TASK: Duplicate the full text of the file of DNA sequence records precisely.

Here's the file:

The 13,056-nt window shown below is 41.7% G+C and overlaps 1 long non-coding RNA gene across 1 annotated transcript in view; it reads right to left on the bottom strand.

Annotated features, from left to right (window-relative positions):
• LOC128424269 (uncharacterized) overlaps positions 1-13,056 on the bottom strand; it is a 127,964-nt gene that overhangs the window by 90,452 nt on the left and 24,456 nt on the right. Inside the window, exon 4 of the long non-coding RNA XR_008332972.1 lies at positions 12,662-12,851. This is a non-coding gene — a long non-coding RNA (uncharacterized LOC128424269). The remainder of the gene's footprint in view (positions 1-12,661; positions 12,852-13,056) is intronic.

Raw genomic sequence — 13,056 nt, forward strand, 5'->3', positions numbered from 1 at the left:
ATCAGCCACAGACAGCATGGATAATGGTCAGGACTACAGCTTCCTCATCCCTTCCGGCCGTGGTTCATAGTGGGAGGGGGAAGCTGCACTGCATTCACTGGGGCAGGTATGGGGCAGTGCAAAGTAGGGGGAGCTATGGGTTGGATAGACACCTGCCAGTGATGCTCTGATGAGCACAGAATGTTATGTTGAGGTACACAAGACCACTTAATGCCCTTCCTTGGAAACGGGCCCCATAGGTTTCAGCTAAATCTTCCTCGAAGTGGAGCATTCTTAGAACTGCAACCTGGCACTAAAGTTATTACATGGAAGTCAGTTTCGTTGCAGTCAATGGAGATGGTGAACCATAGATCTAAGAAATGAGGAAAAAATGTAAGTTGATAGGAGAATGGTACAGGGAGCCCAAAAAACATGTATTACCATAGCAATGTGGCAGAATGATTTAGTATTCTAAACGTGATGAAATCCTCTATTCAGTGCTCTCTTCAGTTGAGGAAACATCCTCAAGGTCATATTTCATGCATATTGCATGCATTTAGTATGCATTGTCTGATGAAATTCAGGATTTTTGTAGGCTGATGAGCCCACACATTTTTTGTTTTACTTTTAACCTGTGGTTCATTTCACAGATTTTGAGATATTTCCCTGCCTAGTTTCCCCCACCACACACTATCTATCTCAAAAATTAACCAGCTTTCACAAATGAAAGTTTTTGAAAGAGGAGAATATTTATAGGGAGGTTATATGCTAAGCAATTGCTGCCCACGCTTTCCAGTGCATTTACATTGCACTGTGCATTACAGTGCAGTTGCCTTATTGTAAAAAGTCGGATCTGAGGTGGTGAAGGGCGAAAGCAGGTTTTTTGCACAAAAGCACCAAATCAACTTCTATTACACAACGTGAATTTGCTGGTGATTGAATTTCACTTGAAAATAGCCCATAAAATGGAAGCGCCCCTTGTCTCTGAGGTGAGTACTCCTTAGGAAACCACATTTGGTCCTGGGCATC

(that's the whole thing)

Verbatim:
The 13,056-nt window shown below is 41.7% G+C and overlaps 1 long non-coding RNA gene across 1 annotated transcript in view; it reads right to left on the bottom strand.

Annotated features, from left to right (window-relative positions):
• LOC128424269 (uncharacterized) overlaps positions 1-13,056 on the bottom strand; it is a 127,964-nt gene that overhangs the window by 90,452 nt on the left and 24,456 nt on the right. Inside the window, exon 4 of the long non-coding RNA XR_008332972.1 lies at positions 12,662-12,851. This is a non-coding gene — a long non-coding RNA (uncharacterized LOC128424269). The remainder of the gene's footprint in view (positions 1-12,661; positions 12,852-13,056) is intronic.

Raw genomic sequence — 13,056 nt, forward strand, 5'->3', positions numbered from 1 at the left:
ATCAGCCACAGACAGCATGGATAATGGTCAGGACTACAGCTTCCTCATCCCTTCCGGCCGTGGTTCATAGTGGGAGGGGGAAGCTGCACTGCATTCACTGGGGCAGGTATGGGGCAGTGCAAAGTAGGGGGAGCTATGGGTTGGATAGACACCTGCCAGTGATGCTCTGATGAGCACAGAATGTTATGTTGAGGTACACAAGACCACTTAATGCCCTTCCTTGGAAACGGGCCCCATAGGTTTCAGCTAAATCTTCCTCGAAGTGGAGCATTCTTAGAACTGCAACCTGGCACTAAAGTTATTACATGGAAGTCAGTTTCGTTGCAGTCAATGGAGATGGTGAACCATAGATCTAAGAAATGAGGAAAAAATGTAAGTTGATAGGAGAATGGTACAGGGAGCCCAAAAAACATGTATTACCATAGCAATGTGGCAGAATGATTTAGTATTCTAAACGTGATGAAATCCTCTATTCAGTGCTCTCTTCAGTTGAGGAAACATCCTCAAGGTCATATTTCATGCATATTGCATGCATTTAGTATGCATTGTCTGATGAAATTCAGGATTTTTGTAGGCTGATGAGCCCACACATTTTTTGTTTTACTTTTAACCTGTGGTTCATTTCACAGATTTTGAGATATTTCCCTGCCTAGTTTCCCCCACCACACACTATCTATCTCAAAAATTAACCAGCTTTCACAAATGAAAGTTTTTGAAAGAGGAGAATATTTATAGGGAGGTTATATGCTAAGCAATTGCTGCCCACGCTTTCCAGTGCATTTACATTGCACTGTGCATTACAGTGCAGTTGCCTTATTGTAAAAAGTCGGATCTGAGGTGGTGAAGGGCGAAAGCAGGTTTTTTGCACAAAAGCACCAAATCAACTTCTATTACACAACGTGAATTTGCTGGTGATTGAATTTCACTTGAAAATAGCCCATAAAATGGAAGCGCCCCTTGTCTCTGAGGTGAGTACTCCTTAGGAAACCACATTTGGTCCTGGGCATC